This is part of the series highlighting supporters of pro-jobs policies. An updated list of supporters can be found here.
Megan McArdle has been focusing on how to lower the long-term unemployment rate. Long-term unemployment brings a lot of social ills that affect both the person unemployed and the people around the person. McArdle eloquently states:
“Short of death or a debilitating terminal disease, long-term unemployment is about the worst thing that can happen to you in the modern world. It’s economically awful, socially terrible, and a horrifying blow to your self-esteem and happiness. It cuts you off from the mass of your peers and puts stress on your family, making it likely that further awful things, like divorce or suicide, will be in your near future. When millions and millions of people are stuck in this debilitating trap, we should be sounding forth the alarm.”
Citing a study done by economists Alan Krueger of Princeton University and Andreas Mueller of the University of Stockholm McArdle addresses why long-term unemployed slowdown and stop their job search over time:
“People stop looking for a job because it’s so unpleasant. They asked respondents to provide detailed information about what they’d done over the course of the previous week, and how their various activities had affected their mood. Most ranked their job search highest on stress and anxiety, and lowest on happiness.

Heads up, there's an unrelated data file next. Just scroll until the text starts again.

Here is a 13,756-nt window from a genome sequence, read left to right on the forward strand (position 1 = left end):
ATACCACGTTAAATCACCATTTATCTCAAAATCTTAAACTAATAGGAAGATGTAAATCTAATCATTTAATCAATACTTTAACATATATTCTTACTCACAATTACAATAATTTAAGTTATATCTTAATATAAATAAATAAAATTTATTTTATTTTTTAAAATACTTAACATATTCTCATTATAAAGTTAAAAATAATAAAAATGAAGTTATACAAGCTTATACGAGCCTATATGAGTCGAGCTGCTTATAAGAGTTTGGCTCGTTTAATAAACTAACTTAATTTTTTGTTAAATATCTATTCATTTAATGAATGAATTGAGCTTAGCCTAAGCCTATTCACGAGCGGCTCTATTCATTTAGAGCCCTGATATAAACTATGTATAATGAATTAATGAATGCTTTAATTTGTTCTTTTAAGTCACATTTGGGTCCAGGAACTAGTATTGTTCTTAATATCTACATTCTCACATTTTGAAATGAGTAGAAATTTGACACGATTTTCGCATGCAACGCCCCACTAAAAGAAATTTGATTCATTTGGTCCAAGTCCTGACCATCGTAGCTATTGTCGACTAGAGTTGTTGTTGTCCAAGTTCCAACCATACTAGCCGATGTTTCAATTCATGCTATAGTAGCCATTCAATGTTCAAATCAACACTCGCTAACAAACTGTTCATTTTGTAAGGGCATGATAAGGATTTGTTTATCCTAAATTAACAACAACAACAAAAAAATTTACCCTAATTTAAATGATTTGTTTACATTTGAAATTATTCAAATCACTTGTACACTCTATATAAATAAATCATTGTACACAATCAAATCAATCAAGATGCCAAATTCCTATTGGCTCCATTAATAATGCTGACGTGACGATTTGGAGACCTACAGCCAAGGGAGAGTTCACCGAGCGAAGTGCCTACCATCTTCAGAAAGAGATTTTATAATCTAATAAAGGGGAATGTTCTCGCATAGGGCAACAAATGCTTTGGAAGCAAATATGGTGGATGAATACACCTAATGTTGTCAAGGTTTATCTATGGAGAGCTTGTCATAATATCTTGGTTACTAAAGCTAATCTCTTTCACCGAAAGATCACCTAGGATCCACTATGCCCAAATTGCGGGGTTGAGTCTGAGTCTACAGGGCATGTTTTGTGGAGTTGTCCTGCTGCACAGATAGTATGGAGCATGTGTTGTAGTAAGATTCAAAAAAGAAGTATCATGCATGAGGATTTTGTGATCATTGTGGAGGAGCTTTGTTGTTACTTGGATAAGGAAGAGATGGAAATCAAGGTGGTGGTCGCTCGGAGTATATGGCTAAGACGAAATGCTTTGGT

A job search gets more unpleasant as time goes by. The longer you spend looking, the more unhappy it makes you, and the more anxious you become about being unemployed. This should make you try harder to find a job. But Krueger and Mueller suggest that heightened anxiety actually had the opposite effect. People tend to want to minimize the amount of time they spend feeling miserable. So they try not to think about it, which isn’t a great recipe for finding a job.”
She goes on to propose:
“The best way to shorten unemployment is to make job-seeking less emotionally painful.”
“Denmark, for instance, combines a generous system with an extremely aggressive job-retraining program. They will not let you sit on the dole indefinitely. But they will relieve you of financial worry, and give you something concrete you can do to make yourself more employable. Judging from their employment figures, this works very well.
If you don’t like the Danish program, there are other things we could do. We could create a temporary hiring program, along the lines of the Works Progress Administration, to be activated during periods of long-term unemployment, with a mandate to hire as many people as necessary to keep the unemployment rate down. These jobs would be time-limited, ending when the unemployment rate dropped below its target for several months running, and they’d pay less than normal jobs — just enough to keep the lights on and prevent labor scarring. We could waive the payroll tax on new hires — one month’s rebate for every month that the new hire has been unemployed. And if all else fails, we could offer people grants to move from places like Buffalo, New York, where there are no jobs, to North Dakota, where the oil industry has pushed unemployment below 3 percent.”